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Is my insurance agent my agent or the insurance company's agent?

The Court of Appeals issued an interesting opinion addressing this topic last week.  In Genesee Food Services, Inc. v. Meadowbrook, Inc., two judges of the Court of Appeals held that the Plaintiffs could sue their insurance agent for [allegedly] arranging inadequate insurance, despite the fact that the Plaintiffs had executed a release that held harmless Citizens Insurance and its "agents".   Genesee Foods had experienced a disastrous fire after its agent, Meadowbrook, placed them with Citizens Insurance Company.   Meadowbrook had earlier executed an agency agreement with Citizens, and its attorneys argued that by the plain language of the Release and Settlement Agreement with Citizens, Meadowbrook was immune from suit. The Court of Appeals majority pointed out that Genesee had no knowledge of Meadowbrook's pre-existing relationship with Citizens, and that Meadowbrook, as an independent insurance agent, owed a fiduciary duty to Genesee.  Since Genesee relied on Meadowbrook to place it with an appropriate company, the majority held that Meadowbrook's duty to Genesee took precedence over its agency relationship with Citizens.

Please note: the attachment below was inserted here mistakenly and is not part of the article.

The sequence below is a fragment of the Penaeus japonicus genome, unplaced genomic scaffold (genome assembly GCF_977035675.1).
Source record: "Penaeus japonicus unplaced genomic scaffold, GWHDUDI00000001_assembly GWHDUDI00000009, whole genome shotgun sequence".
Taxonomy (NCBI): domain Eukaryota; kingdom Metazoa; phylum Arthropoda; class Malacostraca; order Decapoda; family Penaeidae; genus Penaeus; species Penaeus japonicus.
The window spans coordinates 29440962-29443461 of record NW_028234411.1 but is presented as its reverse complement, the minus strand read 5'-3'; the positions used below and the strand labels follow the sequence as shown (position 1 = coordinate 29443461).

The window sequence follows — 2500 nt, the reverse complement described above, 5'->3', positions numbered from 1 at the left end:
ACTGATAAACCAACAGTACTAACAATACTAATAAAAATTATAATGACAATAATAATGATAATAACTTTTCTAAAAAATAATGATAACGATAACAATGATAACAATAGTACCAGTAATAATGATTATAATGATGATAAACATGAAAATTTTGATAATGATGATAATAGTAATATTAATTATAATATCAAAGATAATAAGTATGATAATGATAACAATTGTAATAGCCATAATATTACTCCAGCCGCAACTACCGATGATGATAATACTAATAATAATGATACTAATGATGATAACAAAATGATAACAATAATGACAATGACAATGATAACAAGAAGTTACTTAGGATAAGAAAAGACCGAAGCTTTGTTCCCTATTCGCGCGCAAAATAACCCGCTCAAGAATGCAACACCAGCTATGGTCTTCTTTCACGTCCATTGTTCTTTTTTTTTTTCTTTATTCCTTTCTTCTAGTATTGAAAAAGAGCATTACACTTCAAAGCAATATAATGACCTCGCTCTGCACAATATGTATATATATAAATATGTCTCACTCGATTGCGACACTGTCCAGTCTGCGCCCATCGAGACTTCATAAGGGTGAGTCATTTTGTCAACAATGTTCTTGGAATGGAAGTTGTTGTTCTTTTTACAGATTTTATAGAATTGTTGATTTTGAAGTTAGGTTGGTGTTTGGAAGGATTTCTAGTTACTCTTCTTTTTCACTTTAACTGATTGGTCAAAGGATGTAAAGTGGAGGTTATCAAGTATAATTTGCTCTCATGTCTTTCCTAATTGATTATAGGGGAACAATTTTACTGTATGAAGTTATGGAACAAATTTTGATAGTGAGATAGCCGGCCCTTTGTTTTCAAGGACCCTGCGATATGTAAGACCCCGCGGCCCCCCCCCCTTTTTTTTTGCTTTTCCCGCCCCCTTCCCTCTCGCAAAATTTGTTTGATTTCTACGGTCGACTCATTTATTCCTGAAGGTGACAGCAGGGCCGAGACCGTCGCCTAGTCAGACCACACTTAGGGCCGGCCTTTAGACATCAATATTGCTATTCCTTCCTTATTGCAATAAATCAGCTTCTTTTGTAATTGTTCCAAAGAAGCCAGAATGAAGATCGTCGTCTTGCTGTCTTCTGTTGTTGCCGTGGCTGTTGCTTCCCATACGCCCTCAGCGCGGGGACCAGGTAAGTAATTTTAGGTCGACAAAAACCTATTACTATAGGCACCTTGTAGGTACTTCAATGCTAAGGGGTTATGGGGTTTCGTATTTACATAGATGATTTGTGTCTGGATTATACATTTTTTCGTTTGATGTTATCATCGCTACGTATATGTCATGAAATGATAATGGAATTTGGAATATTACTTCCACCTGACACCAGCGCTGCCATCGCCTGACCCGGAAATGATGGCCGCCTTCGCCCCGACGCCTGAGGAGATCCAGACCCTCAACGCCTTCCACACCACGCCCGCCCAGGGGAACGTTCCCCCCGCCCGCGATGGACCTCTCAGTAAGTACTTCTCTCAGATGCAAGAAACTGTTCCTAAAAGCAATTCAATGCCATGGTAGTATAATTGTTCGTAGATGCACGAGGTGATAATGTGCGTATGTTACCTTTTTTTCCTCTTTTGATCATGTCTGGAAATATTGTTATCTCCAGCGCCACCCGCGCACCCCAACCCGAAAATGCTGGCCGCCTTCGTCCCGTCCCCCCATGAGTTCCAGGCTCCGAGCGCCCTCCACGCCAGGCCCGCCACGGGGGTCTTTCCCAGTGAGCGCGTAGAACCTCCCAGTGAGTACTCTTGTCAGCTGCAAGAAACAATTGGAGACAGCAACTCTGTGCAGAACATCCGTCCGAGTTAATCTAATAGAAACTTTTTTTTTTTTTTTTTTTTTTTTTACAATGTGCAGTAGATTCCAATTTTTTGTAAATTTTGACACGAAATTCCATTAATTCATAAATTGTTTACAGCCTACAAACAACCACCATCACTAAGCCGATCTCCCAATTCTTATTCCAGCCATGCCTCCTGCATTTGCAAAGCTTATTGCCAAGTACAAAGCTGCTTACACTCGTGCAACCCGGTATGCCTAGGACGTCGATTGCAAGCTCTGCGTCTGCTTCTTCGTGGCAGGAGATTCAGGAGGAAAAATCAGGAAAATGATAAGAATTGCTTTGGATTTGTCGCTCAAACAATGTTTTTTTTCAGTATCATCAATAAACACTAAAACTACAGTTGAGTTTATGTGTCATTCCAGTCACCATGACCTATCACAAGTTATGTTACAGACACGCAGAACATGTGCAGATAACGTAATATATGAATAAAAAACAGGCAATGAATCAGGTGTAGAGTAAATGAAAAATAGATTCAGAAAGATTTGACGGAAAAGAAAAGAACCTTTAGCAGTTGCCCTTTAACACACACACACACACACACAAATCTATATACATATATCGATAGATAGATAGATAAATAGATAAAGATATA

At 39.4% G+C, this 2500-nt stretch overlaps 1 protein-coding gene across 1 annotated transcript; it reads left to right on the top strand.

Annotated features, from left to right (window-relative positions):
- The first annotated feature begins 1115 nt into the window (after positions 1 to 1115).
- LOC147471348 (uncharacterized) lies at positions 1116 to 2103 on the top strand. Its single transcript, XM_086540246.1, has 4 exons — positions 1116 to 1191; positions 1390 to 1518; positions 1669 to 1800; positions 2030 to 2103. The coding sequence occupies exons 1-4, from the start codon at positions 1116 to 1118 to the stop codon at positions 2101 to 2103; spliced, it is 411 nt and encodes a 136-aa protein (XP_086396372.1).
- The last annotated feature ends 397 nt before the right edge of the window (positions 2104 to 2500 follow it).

The dissenting judge would have enforced what she considered the unambiguous language of the Release and Settlement Agreement, and considered that any uncertainty about its application to Meadowbrook was a result of Genesee's mistake or lack of diligence.  Her opinion, which fails to distinguish between independent insurance agents and company agents, would not recognize any duty by Meadowbrook to its clients.  Her approach is similar to the Supreme Court's decision in the Harts case, and the majority decision in the Court of Appeals may not be the last word on this topic.  In hte mean time, the case certainly suggests that insureds should not purchase coverage through a "captive" agency:  at least some judges recognize that in purchasing insurance, clients are expecting some level of expertise by their agent and should be able to rely on the agent's advice as a fiduciary.

Thompson O’Neil, P.C.
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Traverse City, Michigan 49684
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